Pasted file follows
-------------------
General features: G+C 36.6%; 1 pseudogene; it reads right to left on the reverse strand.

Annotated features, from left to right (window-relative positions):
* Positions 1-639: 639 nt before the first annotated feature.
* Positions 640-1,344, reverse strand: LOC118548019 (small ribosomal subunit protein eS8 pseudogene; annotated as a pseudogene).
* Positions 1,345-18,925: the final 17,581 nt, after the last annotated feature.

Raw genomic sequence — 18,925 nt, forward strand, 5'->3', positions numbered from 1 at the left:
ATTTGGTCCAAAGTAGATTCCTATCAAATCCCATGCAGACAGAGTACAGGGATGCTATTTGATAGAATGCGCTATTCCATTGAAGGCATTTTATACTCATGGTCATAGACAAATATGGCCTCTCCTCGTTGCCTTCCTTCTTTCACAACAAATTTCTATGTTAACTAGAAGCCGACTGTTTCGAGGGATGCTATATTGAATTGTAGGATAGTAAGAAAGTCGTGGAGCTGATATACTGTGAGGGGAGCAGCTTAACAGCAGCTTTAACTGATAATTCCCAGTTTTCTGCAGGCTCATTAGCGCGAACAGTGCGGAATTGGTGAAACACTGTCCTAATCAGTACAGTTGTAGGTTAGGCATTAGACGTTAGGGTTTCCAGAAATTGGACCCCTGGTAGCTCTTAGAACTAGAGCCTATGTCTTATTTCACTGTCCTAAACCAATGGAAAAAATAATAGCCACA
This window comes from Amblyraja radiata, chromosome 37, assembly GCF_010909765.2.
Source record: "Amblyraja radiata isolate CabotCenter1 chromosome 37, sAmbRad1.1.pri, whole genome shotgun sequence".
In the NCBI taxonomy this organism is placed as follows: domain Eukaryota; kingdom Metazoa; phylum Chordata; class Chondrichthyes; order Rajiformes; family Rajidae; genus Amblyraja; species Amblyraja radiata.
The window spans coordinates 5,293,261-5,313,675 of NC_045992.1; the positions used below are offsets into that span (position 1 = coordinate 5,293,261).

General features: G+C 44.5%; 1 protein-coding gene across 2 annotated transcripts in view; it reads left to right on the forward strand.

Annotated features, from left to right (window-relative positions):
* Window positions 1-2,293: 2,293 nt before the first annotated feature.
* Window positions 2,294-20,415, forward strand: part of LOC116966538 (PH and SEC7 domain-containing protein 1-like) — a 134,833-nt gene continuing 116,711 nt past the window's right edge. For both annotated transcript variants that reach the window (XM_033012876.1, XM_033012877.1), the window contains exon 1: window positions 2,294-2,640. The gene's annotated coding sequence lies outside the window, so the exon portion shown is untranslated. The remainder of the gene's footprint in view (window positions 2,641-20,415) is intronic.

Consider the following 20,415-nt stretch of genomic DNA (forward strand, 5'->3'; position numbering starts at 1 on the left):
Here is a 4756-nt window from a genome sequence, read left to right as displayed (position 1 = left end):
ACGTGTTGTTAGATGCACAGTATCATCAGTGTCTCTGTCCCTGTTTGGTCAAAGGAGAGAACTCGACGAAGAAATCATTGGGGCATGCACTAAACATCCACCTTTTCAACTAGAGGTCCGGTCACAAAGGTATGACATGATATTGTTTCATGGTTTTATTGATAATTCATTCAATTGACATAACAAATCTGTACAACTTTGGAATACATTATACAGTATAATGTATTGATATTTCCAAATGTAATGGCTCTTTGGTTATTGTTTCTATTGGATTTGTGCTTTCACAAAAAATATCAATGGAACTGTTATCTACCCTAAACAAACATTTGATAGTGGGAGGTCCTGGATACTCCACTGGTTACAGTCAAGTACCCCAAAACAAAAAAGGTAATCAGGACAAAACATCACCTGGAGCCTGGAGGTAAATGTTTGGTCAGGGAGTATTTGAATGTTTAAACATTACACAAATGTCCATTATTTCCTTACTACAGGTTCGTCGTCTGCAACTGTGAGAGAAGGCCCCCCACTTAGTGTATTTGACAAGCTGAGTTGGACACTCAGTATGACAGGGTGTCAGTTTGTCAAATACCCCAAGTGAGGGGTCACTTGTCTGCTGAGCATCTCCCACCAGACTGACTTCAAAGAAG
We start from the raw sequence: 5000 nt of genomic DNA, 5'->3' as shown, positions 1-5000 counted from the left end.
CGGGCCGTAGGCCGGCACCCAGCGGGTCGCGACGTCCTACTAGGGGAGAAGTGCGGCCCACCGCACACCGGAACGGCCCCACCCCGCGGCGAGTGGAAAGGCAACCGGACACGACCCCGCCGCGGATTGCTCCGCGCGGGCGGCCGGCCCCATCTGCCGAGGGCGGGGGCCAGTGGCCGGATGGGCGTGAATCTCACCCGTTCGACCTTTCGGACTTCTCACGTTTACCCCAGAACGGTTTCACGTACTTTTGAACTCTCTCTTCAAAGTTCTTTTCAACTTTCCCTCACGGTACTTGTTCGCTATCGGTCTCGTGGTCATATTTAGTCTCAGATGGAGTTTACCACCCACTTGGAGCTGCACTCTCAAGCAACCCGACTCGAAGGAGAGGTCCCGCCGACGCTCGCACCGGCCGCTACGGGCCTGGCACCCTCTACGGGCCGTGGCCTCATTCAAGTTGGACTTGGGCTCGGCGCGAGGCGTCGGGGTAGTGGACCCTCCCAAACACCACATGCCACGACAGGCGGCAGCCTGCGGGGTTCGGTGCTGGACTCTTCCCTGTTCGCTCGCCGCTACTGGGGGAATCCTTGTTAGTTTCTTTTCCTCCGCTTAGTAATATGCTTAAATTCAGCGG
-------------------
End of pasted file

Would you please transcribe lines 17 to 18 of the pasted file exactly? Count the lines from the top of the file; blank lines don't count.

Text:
Here is a 4756-nt window from a genome sequence, read left to right as displayed (position 1 = left end):
ACGTGTTGTTAGATGCACAGTATCATCAGTGTCTCTGTCCCTGTTTGGTCAAAGGAGAGAACTCGACGAAGAAATCATTGGGGCATGCACTAAACATCCACCTTTTCAACTAGAGGTCCGGTCACAAAGGTATGACATGATATTGTTTCATGGTTTTATTGATAATTCATTCAATTGACATAACAAATCTGTACAACTTTGGAATACATTATACAGTATAATGTATTGATATTTCCAAATGTAATGGCTCTTTGGTTATTGTTTCTATTGGATTTGTGCTTTCACAAAAAATATCAATGGAACTGTTATCTACCCTAAACAAACATTTGATAGTGGGAGGTCCTGGATACTCCACTGGTTACAGTCAAGTACCCCAAAACAAAAAAGGTAATCAGGACAAAACATCACCTGGAGCCTGGAGGTAAATGTTTGGTCAGGGAGTATTTGAATGTTTAAACATTACACAAATGTCCATTATTTCCTTACTACAGGTTCGTCGTCTGCAACTGTGAGAGAAGGCCCCCCACTTAGTGTATTTGACAAGCTGAGTTGGACACTCAGTATGACAGGGTGTCAGTTTGTCAAATACCCCAAGTGAGGGGTCACTTGTCTGCTGAGCATCTCCCACCAGACTGACTTCAAAGAAG